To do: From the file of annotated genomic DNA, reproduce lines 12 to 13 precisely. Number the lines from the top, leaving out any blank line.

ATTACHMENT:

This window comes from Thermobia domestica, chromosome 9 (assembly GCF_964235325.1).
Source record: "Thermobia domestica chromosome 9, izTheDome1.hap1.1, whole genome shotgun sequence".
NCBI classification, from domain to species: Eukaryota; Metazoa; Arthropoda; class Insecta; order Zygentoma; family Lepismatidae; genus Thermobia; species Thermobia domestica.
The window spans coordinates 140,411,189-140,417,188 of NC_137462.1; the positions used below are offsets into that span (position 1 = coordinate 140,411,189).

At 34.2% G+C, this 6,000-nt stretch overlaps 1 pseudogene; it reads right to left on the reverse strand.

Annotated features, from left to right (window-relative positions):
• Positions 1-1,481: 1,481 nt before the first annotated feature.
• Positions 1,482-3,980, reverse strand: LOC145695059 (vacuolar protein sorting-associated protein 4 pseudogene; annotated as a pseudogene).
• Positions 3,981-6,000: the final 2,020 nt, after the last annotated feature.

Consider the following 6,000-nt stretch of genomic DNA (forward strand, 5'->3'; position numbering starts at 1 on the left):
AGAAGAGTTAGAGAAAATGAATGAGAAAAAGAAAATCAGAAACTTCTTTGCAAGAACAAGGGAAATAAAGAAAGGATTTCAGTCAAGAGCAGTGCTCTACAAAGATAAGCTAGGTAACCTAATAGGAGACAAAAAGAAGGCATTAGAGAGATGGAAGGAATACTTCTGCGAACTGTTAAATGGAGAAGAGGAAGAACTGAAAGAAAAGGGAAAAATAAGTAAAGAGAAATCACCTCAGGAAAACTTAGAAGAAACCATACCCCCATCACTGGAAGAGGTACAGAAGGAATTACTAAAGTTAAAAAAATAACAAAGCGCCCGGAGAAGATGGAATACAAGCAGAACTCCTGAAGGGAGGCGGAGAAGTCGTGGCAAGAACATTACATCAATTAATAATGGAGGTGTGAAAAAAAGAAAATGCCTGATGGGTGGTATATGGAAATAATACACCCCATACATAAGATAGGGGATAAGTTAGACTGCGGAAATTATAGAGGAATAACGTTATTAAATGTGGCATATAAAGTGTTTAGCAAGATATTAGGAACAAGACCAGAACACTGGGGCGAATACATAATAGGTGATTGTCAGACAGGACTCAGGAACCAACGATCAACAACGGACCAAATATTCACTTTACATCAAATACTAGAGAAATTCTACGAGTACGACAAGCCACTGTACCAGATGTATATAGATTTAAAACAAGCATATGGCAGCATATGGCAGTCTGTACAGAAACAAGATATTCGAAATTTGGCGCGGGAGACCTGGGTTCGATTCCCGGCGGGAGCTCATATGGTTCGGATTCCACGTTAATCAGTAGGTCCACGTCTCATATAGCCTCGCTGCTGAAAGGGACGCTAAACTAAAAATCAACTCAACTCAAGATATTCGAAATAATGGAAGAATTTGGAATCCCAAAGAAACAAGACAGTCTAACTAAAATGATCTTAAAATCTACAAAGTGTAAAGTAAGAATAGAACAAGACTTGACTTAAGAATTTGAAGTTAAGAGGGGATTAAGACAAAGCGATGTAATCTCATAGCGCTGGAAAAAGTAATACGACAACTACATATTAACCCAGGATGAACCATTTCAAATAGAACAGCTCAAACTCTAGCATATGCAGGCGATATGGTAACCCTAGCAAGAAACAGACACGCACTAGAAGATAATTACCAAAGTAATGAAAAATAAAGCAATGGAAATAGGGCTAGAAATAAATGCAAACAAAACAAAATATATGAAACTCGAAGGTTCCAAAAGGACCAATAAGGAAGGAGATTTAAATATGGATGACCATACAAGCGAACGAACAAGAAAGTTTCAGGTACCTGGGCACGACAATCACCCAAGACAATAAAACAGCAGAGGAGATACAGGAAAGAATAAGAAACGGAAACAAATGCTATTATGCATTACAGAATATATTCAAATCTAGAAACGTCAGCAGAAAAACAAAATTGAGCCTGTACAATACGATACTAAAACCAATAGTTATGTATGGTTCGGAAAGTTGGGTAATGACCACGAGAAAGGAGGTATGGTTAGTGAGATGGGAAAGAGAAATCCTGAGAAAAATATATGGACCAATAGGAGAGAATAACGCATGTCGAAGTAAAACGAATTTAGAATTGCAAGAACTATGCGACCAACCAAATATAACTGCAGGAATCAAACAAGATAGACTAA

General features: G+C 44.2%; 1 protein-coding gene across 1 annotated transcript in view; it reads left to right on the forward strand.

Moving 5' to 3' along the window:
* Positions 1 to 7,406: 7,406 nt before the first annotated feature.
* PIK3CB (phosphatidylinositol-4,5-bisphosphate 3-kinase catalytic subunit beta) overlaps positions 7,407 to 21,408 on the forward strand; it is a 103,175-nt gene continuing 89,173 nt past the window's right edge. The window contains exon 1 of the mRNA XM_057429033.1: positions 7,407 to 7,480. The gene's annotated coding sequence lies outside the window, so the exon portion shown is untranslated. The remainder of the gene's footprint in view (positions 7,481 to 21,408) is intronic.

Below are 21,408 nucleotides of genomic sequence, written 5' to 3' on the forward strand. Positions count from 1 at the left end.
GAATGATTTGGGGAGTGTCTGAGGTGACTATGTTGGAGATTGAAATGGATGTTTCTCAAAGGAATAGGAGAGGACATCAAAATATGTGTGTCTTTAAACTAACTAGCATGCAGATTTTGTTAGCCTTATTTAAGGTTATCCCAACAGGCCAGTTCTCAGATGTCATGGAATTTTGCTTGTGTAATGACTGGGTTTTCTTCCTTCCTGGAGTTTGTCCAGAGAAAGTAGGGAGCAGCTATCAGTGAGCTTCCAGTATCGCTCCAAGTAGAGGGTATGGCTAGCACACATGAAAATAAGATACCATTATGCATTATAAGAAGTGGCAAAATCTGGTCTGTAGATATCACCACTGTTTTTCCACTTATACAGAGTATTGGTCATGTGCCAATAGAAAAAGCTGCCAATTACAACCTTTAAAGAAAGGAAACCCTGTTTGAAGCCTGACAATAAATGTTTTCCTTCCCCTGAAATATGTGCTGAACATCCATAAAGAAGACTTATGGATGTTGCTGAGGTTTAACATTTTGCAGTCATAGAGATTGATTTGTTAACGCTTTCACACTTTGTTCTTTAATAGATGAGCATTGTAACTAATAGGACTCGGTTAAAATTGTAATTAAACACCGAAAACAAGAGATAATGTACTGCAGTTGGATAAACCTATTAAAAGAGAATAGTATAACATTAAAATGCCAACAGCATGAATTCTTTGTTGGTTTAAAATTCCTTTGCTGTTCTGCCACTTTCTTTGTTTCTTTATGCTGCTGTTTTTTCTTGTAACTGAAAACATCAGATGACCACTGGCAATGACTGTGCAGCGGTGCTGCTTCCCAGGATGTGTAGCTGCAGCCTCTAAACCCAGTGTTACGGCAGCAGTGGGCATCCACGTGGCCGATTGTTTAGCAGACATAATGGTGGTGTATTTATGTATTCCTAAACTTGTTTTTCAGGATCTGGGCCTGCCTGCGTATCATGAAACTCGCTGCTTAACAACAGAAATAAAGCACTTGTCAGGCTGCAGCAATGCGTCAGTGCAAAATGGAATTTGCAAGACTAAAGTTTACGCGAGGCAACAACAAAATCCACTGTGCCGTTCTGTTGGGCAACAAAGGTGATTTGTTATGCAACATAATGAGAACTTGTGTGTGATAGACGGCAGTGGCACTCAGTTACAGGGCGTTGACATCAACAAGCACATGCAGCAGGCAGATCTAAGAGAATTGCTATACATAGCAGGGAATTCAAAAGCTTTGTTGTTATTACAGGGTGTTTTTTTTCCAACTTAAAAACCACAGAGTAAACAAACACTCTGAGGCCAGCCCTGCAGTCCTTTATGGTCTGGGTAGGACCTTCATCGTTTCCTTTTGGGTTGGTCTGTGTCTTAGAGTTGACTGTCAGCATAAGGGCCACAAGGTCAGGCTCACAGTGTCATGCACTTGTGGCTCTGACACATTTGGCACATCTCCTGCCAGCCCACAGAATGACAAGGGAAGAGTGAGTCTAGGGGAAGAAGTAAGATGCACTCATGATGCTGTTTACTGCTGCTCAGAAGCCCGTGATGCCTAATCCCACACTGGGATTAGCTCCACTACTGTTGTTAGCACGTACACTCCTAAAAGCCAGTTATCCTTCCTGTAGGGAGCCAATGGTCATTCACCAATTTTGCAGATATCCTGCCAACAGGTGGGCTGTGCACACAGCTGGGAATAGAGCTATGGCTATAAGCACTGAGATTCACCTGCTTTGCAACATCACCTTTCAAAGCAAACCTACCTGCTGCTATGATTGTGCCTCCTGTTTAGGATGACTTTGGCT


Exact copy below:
General features: G+C 44.2%; 1 protein-coding gene across 1 annotated transcript in view; it reads left to right on the forward strand.

Moving 5' to 3' along the window: